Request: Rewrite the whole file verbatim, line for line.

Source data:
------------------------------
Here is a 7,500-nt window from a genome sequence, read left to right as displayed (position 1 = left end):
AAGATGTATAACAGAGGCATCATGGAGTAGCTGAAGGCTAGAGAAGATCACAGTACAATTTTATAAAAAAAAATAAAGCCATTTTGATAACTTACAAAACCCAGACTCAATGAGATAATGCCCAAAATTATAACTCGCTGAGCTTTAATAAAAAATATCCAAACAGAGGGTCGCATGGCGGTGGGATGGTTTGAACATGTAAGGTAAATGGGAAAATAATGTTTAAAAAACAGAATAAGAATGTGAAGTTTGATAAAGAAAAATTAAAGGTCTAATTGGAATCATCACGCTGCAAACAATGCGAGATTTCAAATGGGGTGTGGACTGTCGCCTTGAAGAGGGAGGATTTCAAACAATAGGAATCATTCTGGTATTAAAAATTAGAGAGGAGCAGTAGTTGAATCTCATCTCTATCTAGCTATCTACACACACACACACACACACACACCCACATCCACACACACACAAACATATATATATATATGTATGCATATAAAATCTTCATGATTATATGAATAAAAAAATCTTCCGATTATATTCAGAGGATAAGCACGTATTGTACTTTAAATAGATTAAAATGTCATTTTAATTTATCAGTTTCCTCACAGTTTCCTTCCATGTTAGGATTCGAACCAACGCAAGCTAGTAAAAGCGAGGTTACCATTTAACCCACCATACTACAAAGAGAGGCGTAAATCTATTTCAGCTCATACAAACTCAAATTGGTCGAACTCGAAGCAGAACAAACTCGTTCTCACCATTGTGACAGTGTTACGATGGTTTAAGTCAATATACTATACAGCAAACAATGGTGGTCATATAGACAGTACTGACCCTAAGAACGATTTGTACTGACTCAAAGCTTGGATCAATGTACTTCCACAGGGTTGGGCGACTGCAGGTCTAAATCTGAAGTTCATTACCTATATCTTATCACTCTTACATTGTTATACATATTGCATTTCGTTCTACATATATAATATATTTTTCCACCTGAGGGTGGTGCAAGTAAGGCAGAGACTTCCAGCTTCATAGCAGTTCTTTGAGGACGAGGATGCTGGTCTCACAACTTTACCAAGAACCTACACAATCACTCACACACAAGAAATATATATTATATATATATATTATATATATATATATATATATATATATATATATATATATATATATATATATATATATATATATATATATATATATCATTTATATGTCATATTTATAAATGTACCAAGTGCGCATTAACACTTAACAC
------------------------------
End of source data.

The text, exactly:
Here is a 7,500-nt window from a genome sequence, read left to right as displayed (position 1 = left end):
AAGATGTATAACAGAGGCATCATGGAGTAGCTGAAGGCTAGAGAAGATCACAGTACAATTTTATAAAAAAAAATAAAGCCATTTTGATAACTTACAAAACCCAGACTCAATGAGATAATGCCCAAAATTATAACTCGCTGAGCTTTAATAAAAAATATCCAAACAGAGGGTCGCATGGCGGTGGGATGGTTTGAACATGTAAGGTAAATGGGAAAATAATGTTTAAAAAACAGAATAAGAATGTGAAGTTTGATAAAGAAAAATTAAAGGTCTAATTGGAATCATCACGCTGCAAACAATGCGAGATTTCAAATGGGGTGTGGACTGTCGCCTTGAAGAGGGAGGATTTCAAACAATAGGAATCATTCTGGTATTAAAAATTAGAGAGGAGCAGTAGTTGAATCTCATCTCTATCTAGCTATCTACACACACACACACACACACACACCCACATCCACACACACACAAACATATATATATATATGTATGCATATAAAATCTTCATGATTATATGAATAAAAAAATCTTCCGATTATATTCAGAGGATAAGCACGTATTGTACTTTAAATAGATTAAAATGTCATTTTAATTTATCAGTTTCCTCACAGTTTCCTTCCATGTTAGGATTCGAACCAACGCAAGCTAGTAAAAGCGAGGTTACCATTTAACCCACCATACTACAAAGAGAGGCGTAAATCTATTTCAGCTCATACAAACTCAAATTGGTCGAACTCGAAGCAGAACAAACTCGTTCTCACCATTGTGACAGTGTTACGATGGTTTAAGTCAATATACTATACAGCAAACAATGGTGGTCATATAGACAGTACTGACCCTAAGAACGATTTGTACTGACTCAAAGCTTGGATCAATGTACTTCCACAGGGTTGGGCGACTGCAGGTCTAAATCTGAAGTTCATTACCTATATCTTATCACTCTTACATTGTTATACATATTGCATTTCGTTCTACATATATAATATATTTTTCCACCTGAGGGTGGTGCAAGTAAGGCAGAGACTTCCAGCTTCATAGCAGTTCTTTGAGGACGAGGATGCTGGTCTCACAACTTTACCAAGAACCTACACAATCACTCACACACAAGAAATATATATTATATATATATATTATATATATATATATATATATATATATATATATATATATATATATATATATATATATATATATATATATATATATCATTTATATGTCATATTTATAAATGTACCAAGTGCGCATTAACACTTAACAC